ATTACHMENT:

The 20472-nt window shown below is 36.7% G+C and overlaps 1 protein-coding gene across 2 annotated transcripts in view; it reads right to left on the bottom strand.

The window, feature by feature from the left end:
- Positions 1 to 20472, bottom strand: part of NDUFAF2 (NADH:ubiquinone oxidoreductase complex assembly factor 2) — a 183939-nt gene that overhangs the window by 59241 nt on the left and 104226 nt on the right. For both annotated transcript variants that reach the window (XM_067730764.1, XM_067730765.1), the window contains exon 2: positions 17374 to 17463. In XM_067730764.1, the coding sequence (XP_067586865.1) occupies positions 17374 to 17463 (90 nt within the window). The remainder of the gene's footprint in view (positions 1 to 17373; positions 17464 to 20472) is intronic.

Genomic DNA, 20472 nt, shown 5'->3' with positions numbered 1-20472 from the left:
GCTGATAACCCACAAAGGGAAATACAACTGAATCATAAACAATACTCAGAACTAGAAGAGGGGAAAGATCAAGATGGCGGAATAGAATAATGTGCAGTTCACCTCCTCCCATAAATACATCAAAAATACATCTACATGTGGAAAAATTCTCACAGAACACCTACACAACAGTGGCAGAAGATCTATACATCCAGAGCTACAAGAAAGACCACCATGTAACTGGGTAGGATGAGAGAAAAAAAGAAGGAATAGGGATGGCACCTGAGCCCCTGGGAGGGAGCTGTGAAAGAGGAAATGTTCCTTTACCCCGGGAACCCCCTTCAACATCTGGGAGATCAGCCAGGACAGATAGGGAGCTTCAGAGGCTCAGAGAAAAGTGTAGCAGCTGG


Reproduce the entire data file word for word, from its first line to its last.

The 20472-nt window shown below is 36.7% G+C and overlaps 1 protein-coding gene across 2 annotated transcripts in view; it reads right to left on the bottom strand.

The window, feature by feature from the left end:
- Positions 1 to 20472, bottom strand: part of NDUFAF2 (NADH:ubiquinone oxidoreductase complex assembly factor 2) — a 183939-nt gene that overhangs the window by 59241 nt on the left and 104226 nt on the right. For both annotated transcript variants that reach the window (XM_067730764.1, XM_067730765.1), the window contains exon 2: positions 17374 to 17463. In XM_067730764.1, the coding sequence (XP_067586865.1) occupies positions 17374 to 17463 (90 nt within the window). The remainder of the gene's footprint in view (positions 1 to 17373; positions 17464 to 20472) is intronic.

Genomic DNA, 20472 nt, shown 5'->3' with positions numbered 1-20472 from the left:
GCTGATAACCCACAAAGGGAAATACAACTGAATCATAAACAATACTCAGAACTAGAAGAGGGGAAAGATCAAGATGGCGGAATAGAATAATGTGCAGTTCACCTCCTCCCATAAATACATCAAAAATACATCTACATGTGGAAAAATTCTCACAGAACACCTACACAACAGTGGCAGAAGATCTATACATCCAGAGCTACAAGAAAGACCACCATGTAACTGGGTAGGATGAGAGAAAAAAAGAAGGAATAGGGATGGCACCTGAGCCCCTGGGAGGGAGCTGTGAAAGAGGAAATGTTCCTTTACCCCGGGAACCCCCTTCAACATCTGGGAGATCAGCCAGGACAGATAGGGAGCTTCAGAGGCTCAGAGAAAAGTGTAGCAGCTGG